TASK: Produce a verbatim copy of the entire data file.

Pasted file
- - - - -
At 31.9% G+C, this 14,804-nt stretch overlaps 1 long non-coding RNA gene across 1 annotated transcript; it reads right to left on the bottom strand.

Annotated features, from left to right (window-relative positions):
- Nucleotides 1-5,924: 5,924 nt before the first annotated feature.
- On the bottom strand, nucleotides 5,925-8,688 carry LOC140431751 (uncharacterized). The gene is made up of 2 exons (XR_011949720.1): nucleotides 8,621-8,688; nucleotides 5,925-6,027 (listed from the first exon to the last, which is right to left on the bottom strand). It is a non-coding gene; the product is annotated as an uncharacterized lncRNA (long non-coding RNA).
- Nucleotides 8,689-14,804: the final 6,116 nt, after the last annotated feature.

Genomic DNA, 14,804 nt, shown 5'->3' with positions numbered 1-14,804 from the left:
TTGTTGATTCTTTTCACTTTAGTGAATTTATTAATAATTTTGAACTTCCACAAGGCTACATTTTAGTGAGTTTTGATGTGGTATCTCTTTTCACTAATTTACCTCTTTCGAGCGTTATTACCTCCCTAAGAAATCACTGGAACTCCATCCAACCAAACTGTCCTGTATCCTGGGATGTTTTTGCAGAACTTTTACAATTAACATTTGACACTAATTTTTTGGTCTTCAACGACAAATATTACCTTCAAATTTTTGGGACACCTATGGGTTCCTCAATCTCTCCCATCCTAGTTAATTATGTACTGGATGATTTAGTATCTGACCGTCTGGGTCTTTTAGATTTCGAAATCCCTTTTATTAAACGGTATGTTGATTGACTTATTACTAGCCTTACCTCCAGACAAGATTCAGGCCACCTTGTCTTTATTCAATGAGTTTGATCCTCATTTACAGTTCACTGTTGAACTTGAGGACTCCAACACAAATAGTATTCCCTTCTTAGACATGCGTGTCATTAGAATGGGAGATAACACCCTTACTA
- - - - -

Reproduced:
At 31.9% G+C, this 14,804-nt stretch overlaps 1 long non-coding RNA gene across 1 annotated transcript; it reads right to left on the bottom strand.

Annotated features, from left to right (window-relative positions):
- Nucleotides 1-5,924: 5,924 nt before the first annotated feature.
- On the bottom strand, nucleotides 5,925-8,688 carry LOC140431751 (uncharacterized). The gene is made up of 2 exons (XR_011949720.1): nucleotides 8,621-8,688; nucleotides 5,925-6,027 (listed from the first exon to the last, which is right to left on the bottom strand). It is a non-coding gene; the product is annotated as an uncharacterized lncRNA (long non-coding RNA).
- Nucleotides 8,689-14,804: the final 6,116 nt, after the last annotated feature.

Genomic DNA, 14,804 nt, shown 5'->3' with positions numbered 1-14,804 from the left:
TTGTTGATTCTTTTCACTTTAGTGAATTTATTAATAATTTTGAACTTCCACAAGGCTACATTTTAGTGAGTTTTGATGTGGTATCTCTTTTCACTAATTTACCTCTTTCGAGCGTTATTACCTCCCTAAGAAATCACTGGAACTCCATCCAACCAAACTGTCCTGTATCCTGGGATGTTTTTGCAGAACTTTTACAATTAACATTTGACACTAATTTTTTGGTCTTCAACGACAAATATTACCTTCAAATTTTTGGGACACCTATGGGTTCCTCAATCTCTCCCATCCTAGTTAATTATGTACTGGATGATTTAGTATCTGACCGTCTGGGTCTTTTAGATTTCGAAATCCCTTTTATTAAACGGTATGTTGATTGACTTATTACTAGCCTTACCTCCAGACAAGATTCAGGCCACCTTGTCTTTATTCAATGAGTTTGATCCTCATTTACAGTTCACTGTTGAACTTGAGGACTCCAACACAAATAGTATTCCCTTCTTAGACATGCGTGTCATTAGAATGGGAGATAACACCCTTACTA